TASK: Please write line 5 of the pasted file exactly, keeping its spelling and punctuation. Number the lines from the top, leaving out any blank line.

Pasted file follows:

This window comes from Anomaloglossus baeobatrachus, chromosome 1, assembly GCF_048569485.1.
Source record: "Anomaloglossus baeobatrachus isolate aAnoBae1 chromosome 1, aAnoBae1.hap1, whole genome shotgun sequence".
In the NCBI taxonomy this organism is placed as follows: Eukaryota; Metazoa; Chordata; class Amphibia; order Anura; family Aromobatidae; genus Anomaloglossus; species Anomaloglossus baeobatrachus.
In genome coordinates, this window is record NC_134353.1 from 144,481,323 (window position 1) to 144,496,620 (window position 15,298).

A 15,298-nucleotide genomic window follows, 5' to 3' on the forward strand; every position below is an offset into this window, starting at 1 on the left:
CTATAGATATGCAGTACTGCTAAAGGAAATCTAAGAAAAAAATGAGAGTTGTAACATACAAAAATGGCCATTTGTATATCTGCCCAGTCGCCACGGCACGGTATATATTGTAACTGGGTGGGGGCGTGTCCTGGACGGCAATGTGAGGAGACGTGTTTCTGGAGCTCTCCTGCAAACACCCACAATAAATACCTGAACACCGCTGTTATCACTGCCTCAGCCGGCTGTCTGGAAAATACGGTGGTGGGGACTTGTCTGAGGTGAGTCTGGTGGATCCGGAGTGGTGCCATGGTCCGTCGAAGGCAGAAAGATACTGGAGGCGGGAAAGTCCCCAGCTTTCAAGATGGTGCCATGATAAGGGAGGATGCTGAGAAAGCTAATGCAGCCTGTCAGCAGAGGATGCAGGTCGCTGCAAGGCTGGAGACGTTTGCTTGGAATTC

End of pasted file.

A 15,298-nucleotide genomic window follows, 5' to 3' on the forward strand; every position below is an offset into this window, starting at 1 on the left: